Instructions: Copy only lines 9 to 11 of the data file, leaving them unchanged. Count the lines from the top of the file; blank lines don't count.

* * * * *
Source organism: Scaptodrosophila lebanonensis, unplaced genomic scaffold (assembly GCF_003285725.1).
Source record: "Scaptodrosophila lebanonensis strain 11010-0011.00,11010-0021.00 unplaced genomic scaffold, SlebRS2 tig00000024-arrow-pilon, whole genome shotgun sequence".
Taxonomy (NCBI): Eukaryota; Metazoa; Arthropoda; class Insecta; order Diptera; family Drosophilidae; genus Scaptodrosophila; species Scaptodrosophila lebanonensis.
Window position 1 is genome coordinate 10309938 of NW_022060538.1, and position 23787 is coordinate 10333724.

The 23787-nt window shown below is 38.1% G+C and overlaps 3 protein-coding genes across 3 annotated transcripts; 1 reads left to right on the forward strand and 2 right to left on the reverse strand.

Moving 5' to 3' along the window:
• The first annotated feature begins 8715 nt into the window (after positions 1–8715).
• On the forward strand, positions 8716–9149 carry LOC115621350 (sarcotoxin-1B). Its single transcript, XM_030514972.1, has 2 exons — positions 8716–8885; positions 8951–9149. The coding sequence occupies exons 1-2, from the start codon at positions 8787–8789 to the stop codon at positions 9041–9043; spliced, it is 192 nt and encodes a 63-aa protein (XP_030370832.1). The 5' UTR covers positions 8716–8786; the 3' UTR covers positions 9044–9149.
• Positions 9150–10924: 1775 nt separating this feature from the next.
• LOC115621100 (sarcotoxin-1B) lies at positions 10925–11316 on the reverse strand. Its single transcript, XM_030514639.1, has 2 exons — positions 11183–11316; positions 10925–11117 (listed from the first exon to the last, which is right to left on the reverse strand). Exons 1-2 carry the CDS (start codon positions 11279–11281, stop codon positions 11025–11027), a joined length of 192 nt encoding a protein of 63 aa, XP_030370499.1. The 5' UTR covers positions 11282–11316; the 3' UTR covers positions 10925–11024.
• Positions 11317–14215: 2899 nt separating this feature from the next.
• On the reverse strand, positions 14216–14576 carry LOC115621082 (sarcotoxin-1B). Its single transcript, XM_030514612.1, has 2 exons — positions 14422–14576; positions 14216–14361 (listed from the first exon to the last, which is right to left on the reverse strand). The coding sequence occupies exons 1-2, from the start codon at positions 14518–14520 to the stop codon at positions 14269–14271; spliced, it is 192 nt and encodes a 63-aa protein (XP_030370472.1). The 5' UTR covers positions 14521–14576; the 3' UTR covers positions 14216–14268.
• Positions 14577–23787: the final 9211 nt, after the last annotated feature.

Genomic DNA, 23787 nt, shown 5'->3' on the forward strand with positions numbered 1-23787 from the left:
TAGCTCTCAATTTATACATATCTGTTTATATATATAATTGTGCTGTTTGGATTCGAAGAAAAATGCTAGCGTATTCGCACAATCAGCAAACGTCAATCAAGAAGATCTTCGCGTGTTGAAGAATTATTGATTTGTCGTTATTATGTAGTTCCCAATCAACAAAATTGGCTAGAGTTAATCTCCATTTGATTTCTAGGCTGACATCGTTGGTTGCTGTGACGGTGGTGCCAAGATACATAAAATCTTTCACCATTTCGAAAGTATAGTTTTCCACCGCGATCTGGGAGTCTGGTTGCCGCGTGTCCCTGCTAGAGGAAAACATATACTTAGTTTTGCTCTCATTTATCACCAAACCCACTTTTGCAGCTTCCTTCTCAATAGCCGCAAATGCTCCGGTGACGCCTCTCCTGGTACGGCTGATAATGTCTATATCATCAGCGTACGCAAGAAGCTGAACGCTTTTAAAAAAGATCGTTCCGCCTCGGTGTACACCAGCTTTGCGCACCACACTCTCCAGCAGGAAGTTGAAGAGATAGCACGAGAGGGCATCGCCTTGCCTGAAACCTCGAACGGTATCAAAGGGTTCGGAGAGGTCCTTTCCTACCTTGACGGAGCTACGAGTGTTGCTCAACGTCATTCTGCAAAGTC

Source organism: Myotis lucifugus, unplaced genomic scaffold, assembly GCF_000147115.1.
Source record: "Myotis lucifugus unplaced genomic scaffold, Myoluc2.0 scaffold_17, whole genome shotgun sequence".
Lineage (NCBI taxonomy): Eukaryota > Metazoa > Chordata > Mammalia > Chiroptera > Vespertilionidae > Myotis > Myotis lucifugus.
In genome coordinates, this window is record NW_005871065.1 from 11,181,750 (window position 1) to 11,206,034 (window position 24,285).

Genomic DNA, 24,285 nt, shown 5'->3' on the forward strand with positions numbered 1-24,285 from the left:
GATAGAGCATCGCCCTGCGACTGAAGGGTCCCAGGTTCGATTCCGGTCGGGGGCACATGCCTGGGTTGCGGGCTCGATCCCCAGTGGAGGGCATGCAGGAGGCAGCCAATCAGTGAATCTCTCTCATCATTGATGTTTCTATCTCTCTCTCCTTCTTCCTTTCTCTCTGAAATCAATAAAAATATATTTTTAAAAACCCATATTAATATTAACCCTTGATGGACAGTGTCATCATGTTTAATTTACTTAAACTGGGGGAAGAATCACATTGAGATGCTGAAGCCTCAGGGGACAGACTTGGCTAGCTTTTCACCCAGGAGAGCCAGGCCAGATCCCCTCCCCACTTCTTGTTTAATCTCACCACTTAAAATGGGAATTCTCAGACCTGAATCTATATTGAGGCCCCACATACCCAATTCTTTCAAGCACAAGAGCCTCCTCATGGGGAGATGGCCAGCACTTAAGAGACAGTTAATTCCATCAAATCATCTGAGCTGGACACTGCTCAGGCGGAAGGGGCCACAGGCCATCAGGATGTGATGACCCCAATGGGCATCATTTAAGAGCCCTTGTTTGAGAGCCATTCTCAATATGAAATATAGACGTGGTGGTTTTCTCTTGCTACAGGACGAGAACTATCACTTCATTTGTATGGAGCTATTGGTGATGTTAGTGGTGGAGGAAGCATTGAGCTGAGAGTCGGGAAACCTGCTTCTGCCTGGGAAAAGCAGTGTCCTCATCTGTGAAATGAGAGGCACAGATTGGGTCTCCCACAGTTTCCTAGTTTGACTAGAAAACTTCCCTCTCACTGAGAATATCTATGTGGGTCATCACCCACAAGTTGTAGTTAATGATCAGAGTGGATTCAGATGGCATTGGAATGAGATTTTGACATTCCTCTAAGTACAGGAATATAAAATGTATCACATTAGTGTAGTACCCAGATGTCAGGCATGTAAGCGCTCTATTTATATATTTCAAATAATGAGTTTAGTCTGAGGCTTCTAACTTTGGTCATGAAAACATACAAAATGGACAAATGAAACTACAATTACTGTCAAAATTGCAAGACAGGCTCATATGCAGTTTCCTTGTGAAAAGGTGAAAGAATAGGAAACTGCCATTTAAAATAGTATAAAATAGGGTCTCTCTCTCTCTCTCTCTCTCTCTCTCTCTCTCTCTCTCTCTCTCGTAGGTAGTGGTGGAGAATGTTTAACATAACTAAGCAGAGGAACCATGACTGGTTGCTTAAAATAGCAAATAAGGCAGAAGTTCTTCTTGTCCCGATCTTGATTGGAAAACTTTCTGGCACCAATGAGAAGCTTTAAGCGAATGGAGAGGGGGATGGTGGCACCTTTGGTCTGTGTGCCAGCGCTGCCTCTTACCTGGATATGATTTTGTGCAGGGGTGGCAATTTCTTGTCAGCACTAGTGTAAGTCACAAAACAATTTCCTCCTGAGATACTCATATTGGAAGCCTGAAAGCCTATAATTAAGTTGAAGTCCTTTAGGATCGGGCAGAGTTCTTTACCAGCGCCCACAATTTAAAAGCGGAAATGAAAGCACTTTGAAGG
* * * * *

• Positions 9150–10924: 1775 nt separating this feature from the next.
• LOC115621100 (sarcotoxin-1B) lies at positions 10925–11316 on the reverse strand. Its single transcript, XM_030514639.1, has 2 exons — positions 11183–11316; positions 10925–11117 (listed from the first exon to the last, which is right to left on the reverse strand). Exons 1-2 carry the CDS (start codon positions 11279–11281, stop codon positions 11025–11027), a joined length of 192 nt encoding a protein of 63 aa, XP_030370499.1. The 5' UTR covers positions 11282–11316; the 3' UTR covers positions 10925–11024.
• Positions 11317–14215: 2899 nt separating this feature from the next.